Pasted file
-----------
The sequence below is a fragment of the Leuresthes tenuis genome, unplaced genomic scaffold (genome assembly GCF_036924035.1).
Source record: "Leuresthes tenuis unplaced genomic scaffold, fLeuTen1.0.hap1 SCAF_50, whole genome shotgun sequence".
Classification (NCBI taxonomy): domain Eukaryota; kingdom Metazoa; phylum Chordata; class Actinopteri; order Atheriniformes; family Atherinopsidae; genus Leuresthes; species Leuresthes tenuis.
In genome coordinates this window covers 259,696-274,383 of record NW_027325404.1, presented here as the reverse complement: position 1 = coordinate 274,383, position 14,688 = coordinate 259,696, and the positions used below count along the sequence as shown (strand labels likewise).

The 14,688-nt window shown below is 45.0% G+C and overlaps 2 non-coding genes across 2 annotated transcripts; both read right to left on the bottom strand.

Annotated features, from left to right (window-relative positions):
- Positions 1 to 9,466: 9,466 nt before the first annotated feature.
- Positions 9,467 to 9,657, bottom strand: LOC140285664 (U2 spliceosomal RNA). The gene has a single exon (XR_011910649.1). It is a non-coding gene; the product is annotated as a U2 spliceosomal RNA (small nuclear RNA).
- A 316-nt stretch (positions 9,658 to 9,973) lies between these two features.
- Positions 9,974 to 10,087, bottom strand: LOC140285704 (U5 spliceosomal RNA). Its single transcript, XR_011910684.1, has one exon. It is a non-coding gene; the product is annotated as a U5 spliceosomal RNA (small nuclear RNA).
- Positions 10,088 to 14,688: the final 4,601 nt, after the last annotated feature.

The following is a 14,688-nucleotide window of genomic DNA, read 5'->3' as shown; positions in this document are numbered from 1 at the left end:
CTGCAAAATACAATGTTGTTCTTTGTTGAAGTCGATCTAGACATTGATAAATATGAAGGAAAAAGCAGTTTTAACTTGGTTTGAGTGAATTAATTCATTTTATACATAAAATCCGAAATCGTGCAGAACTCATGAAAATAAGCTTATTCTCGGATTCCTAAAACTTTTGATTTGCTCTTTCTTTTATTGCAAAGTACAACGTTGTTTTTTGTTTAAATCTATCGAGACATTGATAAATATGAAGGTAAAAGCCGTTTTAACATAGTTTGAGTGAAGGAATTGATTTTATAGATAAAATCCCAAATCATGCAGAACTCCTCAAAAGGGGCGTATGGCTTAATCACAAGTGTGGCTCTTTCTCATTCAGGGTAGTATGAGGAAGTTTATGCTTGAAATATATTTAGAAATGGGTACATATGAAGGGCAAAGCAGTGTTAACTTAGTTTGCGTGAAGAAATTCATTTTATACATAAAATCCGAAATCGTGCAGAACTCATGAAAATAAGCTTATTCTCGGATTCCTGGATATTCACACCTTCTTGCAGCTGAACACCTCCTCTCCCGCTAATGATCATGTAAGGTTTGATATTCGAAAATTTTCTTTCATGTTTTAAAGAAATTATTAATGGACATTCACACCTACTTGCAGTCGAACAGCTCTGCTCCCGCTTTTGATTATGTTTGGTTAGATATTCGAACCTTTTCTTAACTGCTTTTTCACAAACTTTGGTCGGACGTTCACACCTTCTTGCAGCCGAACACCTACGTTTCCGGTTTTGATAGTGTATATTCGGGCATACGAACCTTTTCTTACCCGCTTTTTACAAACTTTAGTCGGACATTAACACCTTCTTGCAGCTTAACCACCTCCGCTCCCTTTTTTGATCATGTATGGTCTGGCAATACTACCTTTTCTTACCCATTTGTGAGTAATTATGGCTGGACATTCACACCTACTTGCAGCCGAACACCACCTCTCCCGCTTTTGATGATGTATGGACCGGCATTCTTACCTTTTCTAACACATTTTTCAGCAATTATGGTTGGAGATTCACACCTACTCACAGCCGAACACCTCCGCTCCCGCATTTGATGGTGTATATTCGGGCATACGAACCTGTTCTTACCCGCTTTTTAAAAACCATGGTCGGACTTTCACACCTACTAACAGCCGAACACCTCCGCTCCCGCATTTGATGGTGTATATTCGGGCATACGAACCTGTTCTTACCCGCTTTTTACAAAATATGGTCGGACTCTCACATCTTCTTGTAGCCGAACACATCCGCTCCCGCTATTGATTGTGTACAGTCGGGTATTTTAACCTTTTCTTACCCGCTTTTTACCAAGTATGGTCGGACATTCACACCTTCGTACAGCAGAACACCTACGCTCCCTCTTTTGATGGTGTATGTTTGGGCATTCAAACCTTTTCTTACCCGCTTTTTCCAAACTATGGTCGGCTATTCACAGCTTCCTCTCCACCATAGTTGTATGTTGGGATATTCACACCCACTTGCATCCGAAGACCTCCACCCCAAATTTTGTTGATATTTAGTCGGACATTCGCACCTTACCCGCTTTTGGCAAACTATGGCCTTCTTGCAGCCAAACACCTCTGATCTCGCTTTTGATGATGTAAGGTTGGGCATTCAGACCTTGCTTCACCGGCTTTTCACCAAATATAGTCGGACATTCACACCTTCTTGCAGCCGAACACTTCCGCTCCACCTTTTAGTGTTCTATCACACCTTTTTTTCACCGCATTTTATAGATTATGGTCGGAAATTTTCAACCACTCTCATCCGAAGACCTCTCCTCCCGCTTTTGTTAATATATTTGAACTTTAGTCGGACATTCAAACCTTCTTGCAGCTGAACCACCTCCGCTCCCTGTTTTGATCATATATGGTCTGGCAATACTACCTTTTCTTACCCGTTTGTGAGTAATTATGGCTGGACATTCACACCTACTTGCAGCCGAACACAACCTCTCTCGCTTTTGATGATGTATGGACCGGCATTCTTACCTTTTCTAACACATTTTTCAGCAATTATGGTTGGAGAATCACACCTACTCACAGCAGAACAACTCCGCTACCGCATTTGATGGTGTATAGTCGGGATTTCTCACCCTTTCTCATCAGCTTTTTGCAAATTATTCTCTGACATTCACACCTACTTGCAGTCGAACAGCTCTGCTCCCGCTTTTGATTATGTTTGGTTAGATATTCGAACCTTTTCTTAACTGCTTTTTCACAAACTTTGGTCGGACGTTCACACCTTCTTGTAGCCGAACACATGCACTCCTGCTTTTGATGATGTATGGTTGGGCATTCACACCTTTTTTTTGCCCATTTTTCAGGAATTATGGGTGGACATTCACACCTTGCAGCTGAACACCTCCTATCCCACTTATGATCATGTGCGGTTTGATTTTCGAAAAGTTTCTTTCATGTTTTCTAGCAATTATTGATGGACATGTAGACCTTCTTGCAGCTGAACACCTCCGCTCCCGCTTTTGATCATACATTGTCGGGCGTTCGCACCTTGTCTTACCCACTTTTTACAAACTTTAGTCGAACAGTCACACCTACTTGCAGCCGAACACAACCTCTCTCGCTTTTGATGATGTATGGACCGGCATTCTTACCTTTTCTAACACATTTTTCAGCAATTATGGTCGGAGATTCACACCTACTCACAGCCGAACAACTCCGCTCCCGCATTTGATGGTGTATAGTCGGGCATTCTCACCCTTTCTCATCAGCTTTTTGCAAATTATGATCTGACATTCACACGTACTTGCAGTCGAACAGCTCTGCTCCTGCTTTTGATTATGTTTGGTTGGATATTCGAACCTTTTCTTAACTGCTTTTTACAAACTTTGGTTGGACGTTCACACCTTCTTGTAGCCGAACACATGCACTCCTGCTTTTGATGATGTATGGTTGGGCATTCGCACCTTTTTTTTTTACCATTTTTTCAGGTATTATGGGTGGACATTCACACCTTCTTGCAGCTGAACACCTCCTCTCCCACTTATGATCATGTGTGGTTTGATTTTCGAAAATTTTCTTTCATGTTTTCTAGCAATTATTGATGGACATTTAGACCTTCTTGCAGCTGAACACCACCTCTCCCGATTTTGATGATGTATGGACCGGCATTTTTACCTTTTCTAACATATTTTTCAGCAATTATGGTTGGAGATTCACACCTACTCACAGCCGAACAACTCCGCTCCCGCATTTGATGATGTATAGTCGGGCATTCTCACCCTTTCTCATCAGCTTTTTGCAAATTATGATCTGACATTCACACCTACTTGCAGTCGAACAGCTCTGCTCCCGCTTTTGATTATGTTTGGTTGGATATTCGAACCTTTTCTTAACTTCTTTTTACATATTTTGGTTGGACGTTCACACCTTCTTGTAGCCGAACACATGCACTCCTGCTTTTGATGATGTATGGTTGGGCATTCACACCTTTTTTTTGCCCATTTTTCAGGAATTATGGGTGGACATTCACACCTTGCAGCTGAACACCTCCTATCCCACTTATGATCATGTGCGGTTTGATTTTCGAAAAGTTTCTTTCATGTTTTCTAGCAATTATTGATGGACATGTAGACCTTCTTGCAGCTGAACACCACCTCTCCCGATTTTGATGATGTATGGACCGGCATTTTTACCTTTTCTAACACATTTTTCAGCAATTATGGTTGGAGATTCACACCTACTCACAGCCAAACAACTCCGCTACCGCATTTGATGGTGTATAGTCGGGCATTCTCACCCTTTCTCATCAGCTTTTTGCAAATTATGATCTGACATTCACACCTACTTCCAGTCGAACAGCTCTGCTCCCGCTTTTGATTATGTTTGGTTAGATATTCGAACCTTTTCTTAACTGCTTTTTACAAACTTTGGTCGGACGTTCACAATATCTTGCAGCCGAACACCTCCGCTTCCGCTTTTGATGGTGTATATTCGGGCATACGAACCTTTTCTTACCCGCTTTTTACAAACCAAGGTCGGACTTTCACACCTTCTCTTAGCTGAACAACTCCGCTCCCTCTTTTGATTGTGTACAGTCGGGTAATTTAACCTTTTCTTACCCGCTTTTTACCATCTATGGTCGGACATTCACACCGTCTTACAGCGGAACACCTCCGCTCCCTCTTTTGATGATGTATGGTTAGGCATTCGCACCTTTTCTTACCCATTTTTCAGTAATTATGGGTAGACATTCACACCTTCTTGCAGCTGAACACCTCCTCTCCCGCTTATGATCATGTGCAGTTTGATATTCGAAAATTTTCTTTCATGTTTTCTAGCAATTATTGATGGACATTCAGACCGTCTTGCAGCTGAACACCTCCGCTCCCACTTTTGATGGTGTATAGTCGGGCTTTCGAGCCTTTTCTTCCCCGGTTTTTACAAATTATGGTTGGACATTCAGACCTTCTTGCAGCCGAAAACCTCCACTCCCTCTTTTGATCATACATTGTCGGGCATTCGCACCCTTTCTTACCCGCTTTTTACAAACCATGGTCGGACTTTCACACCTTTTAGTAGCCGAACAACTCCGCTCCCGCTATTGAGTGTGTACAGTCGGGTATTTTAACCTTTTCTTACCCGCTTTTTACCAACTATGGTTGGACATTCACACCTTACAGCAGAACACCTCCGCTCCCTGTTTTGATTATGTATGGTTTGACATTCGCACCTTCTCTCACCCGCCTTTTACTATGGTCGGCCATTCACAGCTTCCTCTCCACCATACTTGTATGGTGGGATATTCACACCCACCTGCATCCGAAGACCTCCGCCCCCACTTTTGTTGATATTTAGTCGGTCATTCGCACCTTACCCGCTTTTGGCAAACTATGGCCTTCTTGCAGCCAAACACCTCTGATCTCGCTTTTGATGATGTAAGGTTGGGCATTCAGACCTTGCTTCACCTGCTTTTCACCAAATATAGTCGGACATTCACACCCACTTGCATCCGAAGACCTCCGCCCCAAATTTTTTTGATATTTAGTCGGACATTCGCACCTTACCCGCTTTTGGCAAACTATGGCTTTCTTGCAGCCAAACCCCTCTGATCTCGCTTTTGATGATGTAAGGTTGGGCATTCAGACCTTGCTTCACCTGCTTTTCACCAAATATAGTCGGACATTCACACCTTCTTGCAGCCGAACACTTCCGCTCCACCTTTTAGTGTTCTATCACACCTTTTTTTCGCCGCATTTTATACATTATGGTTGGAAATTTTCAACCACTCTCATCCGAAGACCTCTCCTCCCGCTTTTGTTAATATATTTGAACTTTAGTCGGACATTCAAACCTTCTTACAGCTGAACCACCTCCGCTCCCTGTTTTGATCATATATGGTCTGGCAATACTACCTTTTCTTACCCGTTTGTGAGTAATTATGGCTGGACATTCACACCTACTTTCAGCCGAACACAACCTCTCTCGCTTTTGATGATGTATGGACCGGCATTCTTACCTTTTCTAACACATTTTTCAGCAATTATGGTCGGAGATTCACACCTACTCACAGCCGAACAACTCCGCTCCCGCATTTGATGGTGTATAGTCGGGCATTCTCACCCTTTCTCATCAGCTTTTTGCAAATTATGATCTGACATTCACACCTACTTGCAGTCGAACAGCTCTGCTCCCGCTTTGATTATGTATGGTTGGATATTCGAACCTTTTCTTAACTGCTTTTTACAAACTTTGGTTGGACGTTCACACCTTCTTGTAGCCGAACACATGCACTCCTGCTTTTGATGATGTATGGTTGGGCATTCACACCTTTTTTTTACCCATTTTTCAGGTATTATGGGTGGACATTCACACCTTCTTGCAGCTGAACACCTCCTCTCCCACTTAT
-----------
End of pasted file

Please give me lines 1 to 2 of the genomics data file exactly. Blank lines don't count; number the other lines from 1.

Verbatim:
The sequence below is a fragment of the Leuresthes tenuis genome, unplaced genomic scaffold (genome assembly GCF_036924035.1).
Source record: "Leuresthes tenuis unplaced genomic scaffold, fLeuTen1.0.hap1 SCAF_50, whole genome shotgun sequence".